3. Take a sabbatical.
I realize not every church leader can send him or herself on a sabbatical. But if it is within your power or influence to do so, create a policy to send every full-time pastor or minister at your church on an extended sabbatical every seven to ten years. A good friend of mine was able to take a sabbatical after 20 years of ministry, and he said it wasn’t until the second month before his mind was really free enough to be renewed at a deep level in his soul and heart.
4. Find a hobby.
If your entire life revolves around your church, then you are heading down a path toward disaster. Whether it is golf, video games, cooking, house projects, or underwater basket-weaving—find something you can do that uses an entirely different side of your brain and brings you joy.
5. Build a team.
This is especially directed toward those who are creating sermons every week—put together a creative team to help brainstorm, research, write, and even deliver your sermons. News flash: You don’t have to be the origin of all sermon content at your church! There are great people who currently attend your church or are on staff, and by harnessing their creativity you will reduce the risk of running dry.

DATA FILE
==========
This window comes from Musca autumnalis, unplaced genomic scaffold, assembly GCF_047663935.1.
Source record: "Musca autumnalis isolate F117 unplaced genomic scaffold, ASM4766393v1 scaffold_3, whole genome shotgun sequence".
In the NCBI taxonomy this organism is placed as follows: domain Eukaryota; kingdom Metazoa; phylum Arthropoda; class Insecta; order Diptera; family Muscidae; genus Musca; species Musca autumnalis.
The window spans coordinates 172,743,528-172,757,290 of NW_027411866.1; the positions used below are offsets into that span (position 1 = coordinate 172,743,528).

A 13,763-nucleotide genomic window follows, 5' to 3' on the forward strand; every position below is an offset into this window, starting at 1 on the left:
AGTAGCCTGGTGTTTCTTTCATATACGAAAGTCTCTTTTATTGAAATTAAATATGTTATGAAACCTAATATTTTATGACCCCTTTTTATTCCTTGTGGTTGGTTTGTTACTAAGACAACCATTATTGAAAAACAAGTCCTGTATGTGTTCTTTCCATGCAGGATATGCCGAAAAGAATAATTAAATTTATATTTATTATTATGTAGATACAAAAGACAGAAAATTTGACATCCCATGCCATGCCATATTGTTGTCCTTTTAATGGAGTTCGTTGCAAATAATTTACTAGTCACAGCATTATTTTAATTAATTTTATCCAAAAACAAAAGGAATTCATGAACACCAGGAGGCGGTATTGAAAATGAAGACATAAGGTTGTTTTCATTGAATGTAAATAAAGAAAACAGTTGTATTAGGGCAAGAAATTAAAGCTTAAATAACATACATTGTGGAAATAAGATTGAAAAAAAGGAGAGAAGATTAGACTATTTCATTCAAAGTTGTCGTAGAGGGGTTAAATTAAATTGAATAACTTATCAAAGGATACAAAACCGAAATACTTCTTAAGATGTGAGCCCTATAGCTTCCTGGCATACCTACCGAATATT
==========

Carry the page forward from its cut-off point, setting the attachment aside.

6. Get counseling.
It is not a failure to seek counseling.
Sometimes when we can talk to someone else about the darkest, driest, most hidden parts of our soul—we can find healing and freedom before we make a choice that will sideline our ministry.
7. Do something else.
It’s possible you are feeling burned out because you are doing something that is sucking the life out of you. Perhaps it was exactly what you should have been doing for a season. But as the ministry grows or the culture changes, if you find yourself no longer enjoying the work of the ministry, then let go of those internal expectations and begin doing something that will bring life to you and your family. Remember, you can do ministry and live out your mission even when you are no longer in a paid church position.
8. Go somewhere else.
Sometimes it is your setting that is burning you out. I visit enough churches to know that some ministry cultures are not healthy. You might find yourself spending so much time on sideways energy (i.e. fighting with the elders, dealing with a relationally dysfunctional boss) that your soul is being drained of all that is good and right. You might have even convinced yourself that all churches operate the same way. I have good news: there are many amazing churches with cultures that are healthy and vibrant. It might be time to find one.
Burnout can lead to some pretty poor choices. And poor choices can devastate a local church. So whether it’s new friends, calling a counselor, or picking up your favorite video game on the way home—take a step toward health and wholeness today.
What are some strategies you've used to battle burnout?